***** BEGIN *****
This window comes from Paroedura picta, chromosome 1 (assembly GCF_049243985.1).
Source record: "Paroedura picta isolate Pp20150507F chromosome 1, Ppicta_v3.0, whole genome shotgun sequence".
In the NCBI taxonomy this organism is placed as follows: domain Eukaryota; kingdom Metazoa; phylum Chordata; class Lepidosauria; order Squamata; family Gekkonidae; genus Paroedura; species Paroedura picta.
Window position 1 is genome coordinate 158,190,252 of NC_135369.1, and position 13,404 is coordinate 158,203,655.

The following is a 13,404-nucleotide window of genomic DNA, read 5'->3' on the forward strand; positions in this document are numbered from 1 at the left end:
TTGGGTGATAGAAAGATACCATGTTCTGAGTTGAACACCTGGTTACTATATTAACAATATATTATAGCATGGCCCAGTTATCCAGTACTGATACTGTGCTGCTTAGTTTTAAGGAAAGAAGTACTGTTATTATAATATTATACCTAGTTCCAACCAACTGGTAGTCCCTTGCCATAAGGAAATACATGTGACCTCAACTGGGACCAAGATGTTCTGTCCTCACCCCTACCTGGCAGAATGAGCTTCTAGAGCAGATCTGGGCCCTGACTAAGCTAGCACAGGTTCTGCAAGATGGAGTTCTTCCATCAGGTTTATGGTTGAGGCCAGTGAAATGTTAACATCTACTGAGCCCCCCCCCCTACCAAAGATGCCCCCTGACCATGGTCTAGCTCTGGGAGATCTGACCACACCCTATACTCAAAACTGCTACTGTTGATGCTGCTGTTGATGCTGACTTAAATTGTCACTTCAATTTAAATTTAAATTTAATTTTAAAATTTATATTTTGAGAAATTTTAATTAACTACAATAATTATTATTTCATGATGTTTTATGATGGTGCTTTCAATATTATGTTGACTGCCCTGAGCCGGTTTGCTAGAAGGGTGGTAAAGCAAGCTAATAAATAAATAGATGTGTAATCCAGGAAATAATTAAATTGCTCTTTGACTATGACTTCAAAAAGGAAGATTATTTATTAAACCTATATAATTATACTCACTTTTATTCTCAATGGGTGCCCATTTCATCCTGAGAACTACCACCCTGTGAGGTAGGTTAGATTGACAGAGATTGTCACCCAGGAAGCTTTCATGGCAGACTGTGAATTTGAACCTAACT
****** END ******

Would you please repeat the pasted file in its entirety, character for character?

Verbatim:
This window comes from Paroedura picta, chromosome 1 (assembly GCF_049243985.1).
Source record: "Paroedura picta isolate Pp20150507F chromosome 1, Ppicta_v3.0, whole genome shotgun sequence".
In the NCBI taxonomy this organism is placed as follows: domain Eukaryota; kingdom Metazoa; phylum Chordata; class Lepidosauria; order Squamata; family Gekkonidae; genus Paroedura; species Paroedura picta.
Window position 1 is genome coordinate 158,190,252 of NC_135369.1, and position 13,404 is coordinate 158,203,655.

The following is a 13,404-nucleotide window of genomic DNA, read 5'->3' on the forward strand; positions in this document are numbered from 1 at the left end:
TTGGGTGATAGAAAGATACCATGTTCTGAGTTGAACACCTGGTTACTATATTAACAATATATTATAGCATGGCCCAGTTATCCAGTACTGATACTGTGCTGCTTAGTTTTAAGGAAAGAAGTACTGTTATTATAATATTATACCTAGTTCCAACCAACTGGTAGTCCCTTGCCATAAGGAAATACATGTGACCTCAACTGGGACCAAGATGTTCTGTCCTCACCCCTACCTGGCAGAATGAGCTTCTAGAGCAGATCTGGGCCCTGACTAAGCTAGCACAGGTTCTGCAAGATGGAGTTCTTCCATCAGGTTTATGGTTGAGGCCAGTGAAATGTTAACATCTACTGAGCCCCCCCCCCTACCAAAGATGCCCCCTGACCATGGTCTAGCTCTGGGAGATCTGACCACACCCTATACTCAAAACTGCTACTGTTGATGCTGCTGTTGATGCTGACTTAAATTGTCACTTCAATTTAAATTTAAATTTAATTTTAAAATTTATATTTTGAGAAATTTTAATTAACTACAATAATTATTATTTCATGATGTTTTATGATGGTGCTTTCAATATTATGTTGACTGCCCTGAGCCGGTTTGCTAGAAGGGTGGTAAAGCAAGCTAATAAATAAATAGATGTGTAATCCAGGAAATAATTAAATTGCTCTTTGACTATGACTTCAAAAAGGAAGATTATTTATTAAACCTATATAATTATACTCACTTTTATTCTCAATGGGTGCCCATTTCATCCTGAGAACTACCACCCTGTGAGGTAGGTTAGATTGACAGAGATTGTCACCCAGGAAGCTTTCATGGCAGACTGTGAATTTGAACCTAACT